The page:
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Self-collection is now an option for all routine cervical screening participants.

All participants in the National Cervical Screening program can now choose to screen using either a self-collected vaginal sample or a healthcare practitioner-collected sample from the cervix, accessed through a healthcare provider in both cases.

Self-collection was previously only available under certain eligibility guidelines, but, from 1 July 2022, this option was expanded to all women and people with a cervix participating in cervical screening.

A self-collected sample is taken from the vagina and is tested for the presence of HPV. Recent evidence shows self-collection is as sensitive for the detection of HPV and CIN2+/AIS as a sample taken from the cervix during a speculum examination. 

What has changed?

Learn more about the changes to the National Cervical Screening Program Guidelines to support universal self-collection by watching this short video.

Who is HPV self-collection for?

Who is eligible for self-collection?

Self-collection is available as an option to all people eligible for a cervical screening test, that is, people who are:

  • Aged between 25-74
  • Are due or overdue for routine cervical screening
  • Have no signs or symptoms suggestive of cervical cancer, and do not need a co-test for any other reason

Who is not eligible for self-collection?

Self-collection is not appropriate for patients that require a co-test, for example because they:

  • Have signs or symptoms suggestive of cervical cancer, including postcoital, intermenstrual or post-menopausal bleeding, or unexplained persistent unusual vaginal discharge
  • Are undergoing Test of Cure surveillance or have been treated for adenocarcinoma-in-situ (AIS)
  • Have had a total hysterectomy with a history of high-grade squamous intraepithelial lesion (HSIL)
  • Have been exposed to diethylstilbesterol (DES) in utero

Supporting patients to make the choice

Play Video

Watch this 12-minute instructional video for clinicians, with up-to-date information to help you support your patients in making choices about cervical screening.

Healthcare practitioners are best placed to talk with their patients about cervical screening and to help them determine their preferred option for their screening test. Clear information on the pros and cons of both screening options (including possible follow-up requirements if HPV is detected using self-collection) must be given to support informed decision-making by the patient.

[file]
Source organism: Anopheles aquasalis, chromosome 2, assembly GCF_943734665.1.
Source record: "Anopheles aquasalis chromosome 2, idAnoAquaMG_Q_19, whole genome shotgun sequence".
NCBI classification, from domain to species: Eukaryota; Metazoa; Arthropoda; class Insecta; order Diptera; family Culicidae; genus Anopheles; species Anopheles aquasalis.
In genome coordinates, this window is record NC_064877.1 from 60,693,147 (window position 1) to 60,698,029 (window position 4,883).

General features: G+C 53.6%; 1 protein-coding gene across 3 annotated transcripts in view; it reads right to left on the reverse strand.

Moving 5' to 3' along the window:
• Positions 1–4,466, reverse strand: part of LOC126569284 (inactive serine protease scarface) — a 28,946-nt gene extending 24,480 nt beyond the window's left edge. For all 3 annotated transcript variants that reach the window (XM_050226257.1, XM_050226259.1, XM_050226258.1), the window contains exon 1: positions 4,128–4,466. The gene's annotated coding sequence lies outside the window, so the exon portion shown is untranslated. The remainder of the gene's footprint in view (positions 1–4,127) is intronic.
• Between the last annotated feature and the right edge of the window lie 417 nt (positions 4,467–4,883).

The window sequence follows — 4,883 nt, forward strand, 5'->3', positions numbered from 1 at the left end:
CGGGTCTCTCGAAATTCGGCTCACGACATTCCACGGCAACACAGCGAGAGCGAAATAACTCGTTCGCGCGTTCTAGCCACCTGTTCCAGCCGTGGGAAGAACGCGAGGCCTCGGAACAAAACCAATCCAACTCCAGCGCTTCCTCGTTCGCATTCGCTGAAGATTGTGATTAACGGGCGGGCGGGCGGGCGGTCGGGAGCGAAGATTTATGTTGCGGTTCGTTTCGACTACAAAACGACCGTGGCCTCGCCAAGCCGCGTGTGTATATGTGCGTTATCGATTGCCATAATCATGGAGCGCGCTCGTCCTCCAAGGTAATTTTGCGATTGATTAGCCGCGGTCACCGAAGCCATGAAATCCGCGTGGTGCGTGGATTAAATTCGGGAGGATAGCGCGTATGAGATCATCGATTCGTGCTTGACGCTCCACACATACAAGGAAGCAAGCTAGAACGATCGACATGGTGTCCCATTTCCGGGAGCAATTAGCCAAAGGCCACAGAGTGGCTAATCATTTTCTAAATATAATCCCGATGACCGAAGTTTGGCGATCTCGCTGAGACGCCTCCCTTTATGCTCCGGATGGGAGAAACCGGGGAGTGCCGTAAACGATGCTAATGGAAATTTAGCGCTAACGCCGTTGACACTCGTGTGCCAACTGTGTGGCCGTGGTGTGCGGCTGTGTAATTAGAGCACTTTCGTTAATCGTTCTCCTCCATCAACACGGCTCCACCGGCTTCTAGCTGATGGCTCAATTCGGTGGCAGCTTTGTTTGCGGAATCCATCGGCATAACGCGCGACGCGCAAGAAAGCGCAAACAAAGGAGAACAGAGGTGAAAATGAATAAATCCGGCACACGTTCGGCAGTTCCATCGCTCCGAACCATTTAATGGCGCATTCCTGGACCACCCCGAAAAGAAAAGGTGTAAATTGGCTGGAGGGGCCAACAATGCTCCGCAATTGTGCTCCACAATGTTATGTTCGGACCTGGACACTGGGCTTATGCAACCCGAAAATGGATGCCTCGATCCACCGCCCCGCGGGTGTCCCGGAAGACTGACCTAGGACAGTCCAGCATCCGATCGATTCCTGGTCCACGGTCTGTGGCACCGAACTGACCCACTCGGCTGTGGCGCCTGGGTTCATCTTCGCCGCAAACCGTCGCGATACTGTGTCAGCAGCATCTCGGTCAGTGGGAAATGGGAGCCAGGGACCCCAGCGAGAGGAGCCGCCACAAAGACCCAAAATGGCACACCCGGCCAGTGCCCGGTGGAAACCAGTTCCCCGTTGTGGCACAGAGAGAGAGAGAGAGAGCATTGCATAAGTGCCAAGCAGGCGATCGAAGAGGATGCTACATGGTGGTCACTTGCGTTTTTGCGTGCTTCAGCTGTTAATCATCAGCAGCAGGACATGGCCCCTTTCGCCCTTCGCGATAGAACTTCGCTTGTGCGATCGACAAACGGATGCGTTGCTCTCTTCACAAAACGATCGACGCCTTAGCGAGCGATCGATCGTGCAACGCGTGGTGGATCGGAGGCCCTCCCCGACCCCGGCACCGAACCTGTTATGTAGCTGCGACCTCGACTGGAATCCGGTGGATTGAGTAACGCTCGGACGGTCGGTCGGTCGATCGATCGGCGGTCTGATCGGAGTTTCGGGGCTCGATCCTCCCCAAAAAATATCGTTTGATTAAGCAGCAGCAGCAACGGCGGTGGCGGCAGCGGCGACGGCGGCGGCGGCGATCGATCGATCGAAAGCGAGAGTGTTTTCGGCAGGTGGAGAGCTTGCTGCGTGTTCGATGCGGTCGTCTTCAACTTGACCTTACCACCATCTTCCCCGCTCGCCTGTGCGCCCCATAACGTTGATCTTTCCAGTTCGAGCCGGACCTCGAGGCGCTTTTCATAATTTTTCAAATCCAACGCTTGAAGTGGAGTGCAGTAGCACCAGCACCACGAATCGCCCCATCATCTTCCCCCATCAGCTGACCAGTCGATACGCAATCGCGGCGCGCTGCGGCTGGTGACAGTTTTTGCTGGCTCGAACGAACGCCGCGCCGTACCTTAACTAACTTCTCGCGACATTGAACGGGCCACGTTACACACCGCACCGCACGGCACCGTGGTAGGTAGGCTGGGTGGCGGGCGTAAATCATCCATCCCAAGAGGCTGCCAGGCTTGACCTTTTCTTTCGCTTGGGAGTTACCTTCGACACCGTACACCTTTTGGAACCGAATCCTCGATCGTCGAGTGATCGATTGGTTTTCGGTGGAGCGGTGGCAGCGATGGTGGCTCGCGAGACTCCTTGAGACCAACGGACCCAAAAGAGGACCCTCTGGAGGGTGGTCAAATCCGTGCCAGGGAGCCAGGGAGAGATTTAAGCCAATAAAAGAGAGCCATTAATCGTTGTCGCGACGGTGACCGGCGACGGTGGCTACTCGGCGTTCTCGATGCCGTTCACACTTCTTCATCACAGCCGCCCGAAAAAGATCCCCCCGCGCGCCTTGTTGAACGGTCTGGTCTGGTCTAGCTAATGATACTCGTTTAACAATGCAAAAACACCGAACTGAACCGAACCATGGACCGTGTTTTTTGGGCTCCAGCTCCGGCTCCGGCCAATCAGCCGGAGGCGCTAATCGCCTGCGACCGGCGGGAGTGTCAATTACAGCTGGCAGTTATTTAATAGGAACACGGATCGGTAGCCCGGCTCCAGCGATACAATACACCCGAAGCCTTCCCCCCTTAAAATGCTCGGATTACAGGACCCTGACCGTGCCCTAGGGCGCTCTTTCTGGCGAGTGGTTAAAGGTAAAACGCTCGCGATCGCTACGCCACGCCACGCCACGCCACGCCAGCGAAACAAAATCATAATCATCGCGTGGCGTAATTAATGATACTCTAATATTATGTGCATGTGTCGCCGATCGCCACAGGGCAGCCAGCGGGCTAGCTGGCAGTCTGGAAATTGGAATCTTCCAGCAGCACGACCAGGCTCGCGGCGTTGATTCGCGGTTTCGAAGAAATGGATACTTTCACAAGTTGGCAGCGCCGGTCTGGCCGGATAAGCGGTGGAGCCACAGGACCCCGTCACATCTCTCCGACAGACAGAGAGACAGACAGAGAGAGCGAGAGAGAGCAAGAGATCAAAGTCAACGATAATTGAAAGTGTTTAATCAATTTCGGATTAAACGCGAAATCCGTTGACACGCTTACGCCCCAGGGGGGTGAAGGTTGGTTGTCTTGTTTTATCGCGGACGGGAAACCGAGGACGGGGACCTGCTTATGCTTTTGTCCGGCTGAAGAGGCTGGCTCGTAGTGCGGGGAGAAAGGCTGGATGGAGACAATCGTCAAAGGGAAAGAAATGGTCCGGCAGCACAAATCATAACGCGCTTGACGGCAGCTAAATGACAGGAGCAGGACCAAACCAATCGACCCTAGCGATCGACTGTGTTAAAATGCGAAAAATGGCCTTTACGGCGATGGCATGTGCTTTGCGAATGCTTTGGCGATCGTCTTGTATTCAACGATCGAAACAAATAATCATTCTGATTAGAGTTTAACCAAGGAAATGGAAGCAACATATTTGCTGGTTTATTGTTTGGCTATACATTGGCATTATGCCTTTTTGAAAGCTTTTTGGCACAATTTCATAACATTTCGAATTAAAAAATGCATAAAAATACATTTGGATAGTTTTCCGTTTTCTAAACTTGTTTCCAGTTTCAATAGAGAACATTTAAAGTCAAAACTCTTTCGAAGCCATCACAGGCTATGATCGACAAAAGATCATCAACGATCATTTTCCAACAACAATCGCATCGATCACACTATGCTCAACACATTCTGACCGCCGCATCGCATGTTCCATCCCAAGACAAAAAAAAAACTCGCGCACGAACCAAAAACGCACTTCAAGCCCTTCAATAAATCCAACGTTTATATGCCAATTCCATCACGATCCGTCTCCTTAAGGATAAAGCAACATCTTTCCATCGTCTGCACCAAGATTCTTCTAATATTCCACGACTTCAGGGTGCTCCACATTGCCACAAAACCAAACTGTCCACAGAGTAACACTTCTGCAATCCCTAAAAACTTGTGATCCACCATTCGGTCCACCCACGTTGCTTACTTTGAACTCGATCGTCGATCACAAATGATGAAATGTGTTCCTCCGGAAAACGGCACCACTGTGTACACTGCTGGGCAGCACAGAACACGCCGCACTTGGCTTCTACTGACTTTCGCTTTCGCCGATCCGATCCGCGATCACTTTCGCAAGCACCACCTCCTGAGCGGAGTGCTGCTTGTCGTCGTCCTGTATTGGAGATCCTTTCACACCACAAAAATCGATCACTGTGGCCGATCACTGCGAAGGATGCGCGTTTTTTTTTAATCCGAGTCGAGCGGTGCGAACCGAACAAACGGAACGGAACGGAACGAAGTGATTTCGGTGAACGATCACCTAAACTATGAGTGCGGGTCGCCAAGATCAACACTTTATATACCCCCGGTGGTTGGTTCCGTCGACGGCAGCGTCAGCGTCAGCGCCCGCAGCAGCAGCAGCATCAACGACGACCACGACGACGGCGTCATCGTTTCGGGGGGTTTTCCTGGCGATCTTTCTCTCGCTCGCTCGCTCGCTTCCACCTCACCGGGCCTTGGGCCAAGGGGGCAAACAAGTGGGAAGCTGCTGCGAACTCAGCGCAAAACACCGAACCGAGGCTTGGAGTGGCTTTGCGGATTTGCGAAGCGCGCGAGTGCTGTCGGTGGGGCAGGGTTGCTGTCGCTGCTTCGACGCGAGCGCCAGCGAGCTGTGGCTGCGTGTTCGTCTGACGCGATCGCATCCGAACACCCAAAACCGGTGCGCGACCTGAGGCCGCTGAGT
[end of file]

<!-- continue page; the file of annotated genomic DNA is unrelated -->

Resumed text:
It is important to note that if HPV is detected on a self-collected vaginal sample, depending on the type of HPV detected, the patient will either need to return for a healthcare practitioner-collected cervical sample for LBC testing, or be referred to a specialist for colposcopic assessment. 

Our Cervical Screening – Supporting Your Patients to Make the Choice resource brings together the latest information to help you support your patient make the choice. 

An important tool to increase cervical screening rates for your patients

Self-collection makes screening possible for people who are uncomfortable with having a speculum examination for a range of personal reasons, removing a significant barrier to participation in screening. It provides a more acceptable option for many groups that are less likely to screen, including Aboriginal and/or Torres Strait Islander women, culturally and linguistically diverse communities, people who identify as LGBTIQ+, people with disabilities, people who have experienced sexual violence, post- menopausal women and people who have had previous negative cervical screening experiences. 

A pilot study demonstrated that 85.7% of never-screened or under-screened women and people with a cervix who declined a speculum examination agreed to HPV self-collection when the test was offered to them in a sensitive and culturally appropriate manner and with appropriate follow-up advice. 

Clare's Story

Clare is a 42 year old LGTBIQ+ woman who was diagnosed with cervical cancer after a HPV self-collection test. She says the technique saved her life. In this video, Clare and her wife George share an important story about self-collection. 

Further support for practitioners

List of further resources and support to help you implement self-collection in your practice